DeAndre Hopkins, Deshaun Watson Want ‘Slave Owner’ Name Removed from Clemson Honors College

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Hopkins even insists that he is so ashamed of the school’s connection to Calhoun that he refuses to identify as a Clemson graduate.

“I felt this oppressive figure during my time at Clemson and purposely do not mention the University’s name before NFL games because of it,” Hopkins wrote in an Instagram post. “I am joining the voices of the students and faculty who have restarted this petition to rename the Calhoun Honors College. I urge all Clemson students, football players, and alumni to join us, so the next generation of young Black leaders can be proud of the institution they graduate from. Now is the time for change.”

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As we watch everything happening in the world, I want to bring up something that has been bothering me for a long time in my community. Clemson University still honors the name of well known slave owner and pro-slavery politician John C. Calhoun on its buildings, signs, and in the name of its honors program. I felt this oppressive figure during my time at Clemson and purposely do not mention the University’s name before NFL games because of it. I am joining the voices of the students and faculty who have restarted this petition to rename the Calhoun Honors College. I urge all Clemson students, football players, and alumni to join us, so the next generation of young Black leaders can be proud of the institution they graduate from. Now is the time for change. Please help us by signing and sharing this petition here: tinyurl.com/calhounpetition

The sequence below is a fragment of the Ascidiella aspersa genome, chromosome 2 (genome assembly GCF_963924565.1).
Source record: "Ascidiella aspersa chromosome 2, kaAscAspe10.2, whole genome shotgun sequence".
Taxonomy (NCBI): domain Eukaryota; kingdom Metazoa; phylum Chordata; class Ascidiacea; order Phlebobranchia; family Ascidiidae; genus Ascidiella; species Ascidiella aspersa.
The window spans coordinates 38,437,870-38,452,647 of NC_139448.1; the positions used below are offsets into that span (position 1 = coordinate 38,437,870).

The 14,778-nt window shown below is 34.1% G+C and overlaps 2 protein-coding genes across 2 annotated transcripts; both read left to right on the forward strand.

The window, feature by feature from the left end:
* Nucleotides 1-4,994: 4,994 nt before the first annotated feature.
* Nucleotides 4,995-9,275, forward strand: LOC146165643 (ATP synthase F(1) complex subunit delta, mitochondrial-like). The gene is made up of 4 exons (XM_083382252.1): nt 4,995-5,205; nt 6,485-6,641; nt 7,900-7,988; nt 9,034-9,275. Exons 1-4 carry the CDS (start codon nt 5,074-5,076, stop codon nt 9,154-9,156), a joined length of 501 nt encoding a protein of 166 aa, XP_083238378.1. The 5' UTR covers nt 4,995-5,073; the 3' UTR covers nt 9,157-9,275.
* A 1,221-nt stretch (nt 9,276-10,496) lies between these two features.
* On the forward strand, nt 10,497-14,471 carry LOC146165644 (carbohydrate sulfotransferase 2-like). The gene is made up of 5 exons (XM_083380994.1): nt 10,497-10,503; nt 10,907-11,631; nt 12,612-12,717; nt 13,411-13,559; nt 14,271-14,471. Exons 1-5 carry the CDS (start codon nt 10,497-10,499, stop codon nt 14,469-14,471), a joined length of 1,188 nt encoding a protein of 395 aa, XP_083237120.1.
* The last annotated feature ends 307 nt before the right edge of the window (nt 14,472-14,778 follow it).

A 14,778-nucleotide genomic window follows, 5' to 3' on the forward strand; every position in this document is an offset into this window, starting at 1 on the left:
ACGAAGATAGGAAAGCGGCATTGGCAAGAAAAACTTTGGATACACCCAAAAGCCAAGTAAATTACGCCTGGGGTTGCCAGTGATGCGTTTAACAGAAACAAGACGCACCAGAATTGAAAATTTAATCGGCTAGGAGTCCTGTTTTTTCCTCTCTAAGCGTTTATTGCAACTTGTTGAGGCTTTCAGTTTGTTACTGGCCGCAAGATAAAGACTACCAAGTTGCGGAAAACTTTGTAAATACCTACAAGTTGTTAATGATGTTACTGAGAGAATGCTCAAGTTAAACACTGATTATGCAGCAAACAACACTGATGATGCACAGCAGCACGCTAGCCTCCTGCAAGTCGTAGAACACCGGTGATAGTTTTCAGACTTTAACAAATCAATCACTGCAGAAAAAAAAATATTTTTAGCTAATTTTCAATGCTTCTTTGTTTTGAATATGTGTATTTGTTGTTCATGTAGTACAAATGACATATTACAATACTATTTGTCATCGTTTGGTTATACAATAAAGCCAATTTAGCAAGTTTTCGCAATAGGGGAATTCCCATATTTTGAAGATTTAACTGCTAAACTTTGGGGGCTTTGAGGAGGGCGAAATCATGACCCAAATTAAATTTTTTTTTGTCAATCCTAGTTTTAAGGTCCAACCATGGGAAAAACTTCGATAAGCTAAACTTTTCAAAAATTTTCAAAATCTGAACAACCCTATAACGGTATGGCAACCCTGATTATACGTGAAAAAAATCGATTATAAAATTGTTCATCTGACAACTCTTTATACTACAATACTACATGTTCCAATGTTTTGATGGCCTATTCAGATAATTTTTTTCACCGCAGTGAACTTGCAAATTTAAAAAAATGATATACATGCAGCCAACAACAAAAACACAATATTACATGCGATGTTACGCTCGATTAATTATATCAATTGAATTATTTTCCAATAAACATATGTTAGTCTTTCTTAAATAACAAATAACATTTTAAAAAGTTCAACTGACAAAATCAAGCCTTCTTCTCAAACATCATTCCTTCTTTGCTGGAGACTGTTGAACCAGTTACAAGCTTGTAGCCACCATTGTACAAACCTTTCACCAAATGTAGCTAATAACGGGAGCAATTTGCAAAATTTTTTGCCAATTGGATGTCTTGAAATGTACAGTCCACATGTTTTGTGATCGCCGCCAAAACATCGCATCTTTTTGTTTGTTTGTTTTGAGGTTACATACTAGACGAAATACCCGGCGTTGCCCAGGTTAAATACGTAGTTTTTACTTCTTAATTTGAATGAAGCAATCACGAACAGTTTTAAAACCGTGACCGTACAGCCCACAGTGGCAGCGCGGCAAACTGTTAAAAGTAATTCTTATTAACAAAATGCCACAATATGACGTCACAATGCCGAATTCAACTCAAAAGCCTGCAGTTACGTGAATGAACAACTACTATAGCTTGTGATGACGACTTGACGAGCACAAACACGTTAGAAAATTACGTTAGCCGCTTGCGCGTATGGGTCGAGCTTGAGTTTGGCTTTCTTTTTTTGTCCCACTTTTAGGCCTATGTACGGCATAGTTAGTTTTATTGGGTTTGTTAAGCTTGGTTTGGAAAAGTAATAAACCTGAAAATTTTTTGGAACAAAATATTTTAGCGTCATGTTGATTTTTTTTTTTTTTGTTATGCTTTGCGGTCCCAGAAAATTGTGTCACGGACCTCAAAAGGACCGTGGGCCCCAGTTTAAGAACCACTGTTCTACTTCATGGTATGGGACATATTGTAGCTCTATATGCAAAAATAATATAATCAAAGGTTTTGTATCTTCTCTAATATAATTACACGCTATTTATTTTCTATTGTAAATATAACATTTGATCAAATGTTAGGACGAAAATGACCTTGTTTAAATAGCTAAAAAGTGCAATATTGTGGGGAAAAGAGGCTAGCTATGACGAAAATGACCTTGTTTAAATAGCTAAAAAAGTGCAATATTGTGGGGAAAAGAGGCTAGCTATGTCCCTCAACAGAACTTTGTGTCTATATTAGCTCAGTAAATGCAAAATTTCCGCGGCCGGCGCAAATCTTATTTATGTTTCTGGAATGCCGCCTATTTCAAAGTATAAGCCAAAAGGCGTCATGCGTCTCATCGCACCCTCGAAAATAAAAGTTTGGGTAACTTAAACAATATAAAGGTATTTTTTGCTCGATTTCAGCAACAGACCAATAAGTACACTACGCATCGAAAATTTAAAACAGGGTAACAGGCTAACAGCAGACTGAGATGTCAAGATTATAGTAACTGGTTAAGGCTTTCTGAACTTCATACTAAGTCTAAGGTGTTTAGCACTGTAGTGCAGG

For his part, Watson tweeted, “Clemson University should not honor slave owner John C. Calhoun in any way.”

Both players are supporting a petition demanding that the school cleanse itself of its connection to the antebellum slavery proponent.

“Clemson University President James P. Clements recently stated that Clemson will not tolerate racism ‘in any form,'” the petition reads.

The school was built on Calhoun’s Fort Hill Plantation upon which his 80 slaves worked.

John C. Calhoun was a staunch voice in support of slavery before the Civil War. He was a powerhouse player on the national political scene for decades and even served as Vice President under John Quincy Adams from 1825 to 1829 and then Andrew Jackson from 1829 to 1832, one of only two men to serve as number two for two presidents.

Calhoun served in South Carolina’s Provincial Congress during the Revolutionary War, then served in the state legislature. Later, he was elected to the U.S. House of Representatives before stepping down to become President James Monroe’s Secretary of War. Next came his years as vice president, but after leaving office, he was elected to the U.S. Senate and served there until he died in 1850. Calhoun also served a one-year stint as President John Tyler’s Secretary of State when Abel P. Upshur was killed during an accident while in office.

Calhoun was considered one of the triad of the most powerful and consequential U.S. Senators of his day. The other members of the “The Great Triumvirate” were Kentucky Senator Henry Clay and Massachusetts Senator Danial Webster.

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